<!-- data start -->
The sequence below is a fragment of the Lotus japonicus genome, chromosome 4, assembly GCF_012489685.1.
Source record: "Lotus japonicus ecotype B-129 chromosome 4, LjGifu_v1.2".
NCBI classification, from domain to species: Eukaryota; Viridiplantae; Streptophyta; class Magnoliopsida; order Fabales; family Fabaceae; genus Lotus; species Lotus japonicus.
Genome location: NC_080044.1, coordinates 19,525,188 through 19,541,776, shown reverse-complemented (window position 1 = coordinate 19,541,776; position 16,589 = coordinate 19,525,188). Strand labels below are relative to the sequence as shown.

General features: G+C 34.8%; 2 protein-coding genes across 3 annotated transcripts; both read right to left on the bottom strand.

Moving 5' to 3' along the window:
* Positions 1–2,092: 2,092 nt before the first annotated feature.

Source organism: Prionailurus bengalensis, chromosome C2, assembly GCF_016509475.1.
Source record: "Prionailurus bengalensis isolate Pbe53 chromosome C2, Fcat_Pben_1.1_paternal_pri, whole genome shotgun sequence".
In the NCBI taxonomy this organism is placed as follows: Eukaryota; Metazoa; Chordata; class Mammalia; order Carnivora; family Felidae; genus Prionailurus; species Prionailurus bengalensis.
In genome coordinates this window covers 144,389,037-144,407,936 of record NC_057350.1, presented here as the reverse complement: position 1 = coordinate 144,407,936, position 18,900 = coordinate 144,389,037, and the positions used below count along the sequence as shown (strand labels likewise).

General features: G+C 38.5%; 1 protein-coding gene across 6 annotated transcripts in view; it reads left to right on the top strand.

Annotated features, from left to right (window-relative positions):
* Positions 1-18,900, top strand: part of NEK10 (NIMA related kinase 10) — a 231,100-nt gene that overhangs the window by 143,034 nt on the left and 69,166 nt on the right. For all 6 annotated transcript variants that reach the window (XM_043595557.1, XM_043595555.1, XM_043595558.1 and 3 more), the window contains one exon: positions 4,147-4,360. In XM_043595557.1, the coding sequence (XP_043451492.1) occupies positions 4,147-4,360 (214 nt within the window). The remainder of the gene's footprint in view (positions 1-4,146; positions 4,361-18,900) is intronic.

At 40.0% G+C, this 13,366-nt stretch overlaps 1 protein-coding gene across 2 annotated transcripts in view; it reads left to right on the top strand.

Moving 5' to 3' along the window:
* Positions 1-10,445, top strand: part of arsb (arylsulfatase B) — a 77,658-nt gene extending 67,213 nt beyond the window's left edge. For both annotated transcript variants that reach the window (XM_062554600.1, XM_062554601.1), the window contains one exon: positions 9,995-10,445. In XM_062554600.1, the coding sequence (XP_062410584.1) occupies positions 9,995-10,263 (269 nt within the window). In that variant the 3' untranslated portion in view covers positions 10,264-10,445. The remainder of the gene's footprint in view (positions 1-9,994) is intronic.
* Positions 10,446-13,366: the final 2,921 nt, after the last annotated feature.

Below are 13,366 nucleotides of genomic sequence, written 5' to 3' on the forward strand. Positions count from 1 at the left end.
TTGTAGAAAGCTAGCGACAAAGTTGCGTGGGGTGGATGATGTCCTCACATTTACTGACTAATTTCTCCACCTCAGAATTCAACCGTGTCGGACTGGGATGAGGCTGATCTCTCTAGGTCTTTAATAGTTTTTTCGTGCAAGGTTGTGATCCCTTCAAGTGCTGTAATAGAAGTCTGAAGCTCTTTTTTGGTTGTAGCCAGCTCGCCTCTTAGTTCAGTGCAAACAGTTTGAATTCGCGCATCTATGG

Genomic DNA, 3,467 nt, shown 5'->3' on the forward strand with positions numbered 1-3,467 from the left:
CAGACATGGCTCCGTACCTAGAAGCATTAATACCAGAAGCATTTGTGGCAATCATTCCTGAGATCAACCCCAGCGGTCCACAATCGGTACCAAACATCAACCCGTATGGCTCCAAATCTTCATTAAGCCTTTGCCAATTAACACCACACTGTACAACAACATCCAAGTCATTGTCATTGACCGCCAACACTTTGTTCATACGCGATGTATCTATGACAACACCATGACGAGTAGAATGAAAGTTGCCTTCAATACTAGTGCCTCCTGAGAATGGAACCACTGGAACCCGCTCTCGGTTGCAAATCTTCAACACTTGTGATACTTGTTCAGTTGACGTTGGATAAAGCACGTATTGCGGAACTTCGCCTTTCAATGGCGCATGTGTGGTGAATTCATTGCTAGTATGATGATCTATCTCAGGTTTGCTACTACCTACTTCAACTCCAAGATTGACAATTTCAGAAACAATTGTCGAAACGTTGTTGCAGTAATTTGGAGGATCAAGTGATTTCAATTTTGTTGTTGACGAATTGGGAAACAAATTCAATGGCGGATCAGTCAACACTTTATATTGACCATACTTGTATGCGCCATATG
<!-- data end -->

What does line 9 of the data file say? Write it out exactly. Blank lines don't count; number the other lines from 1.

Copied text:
Source record: "Prionailurus bengalensis isolate Pbe53 chromosome C2, Fcat_Pben_1.1_paternal_pri, whole genome shotgun sequence".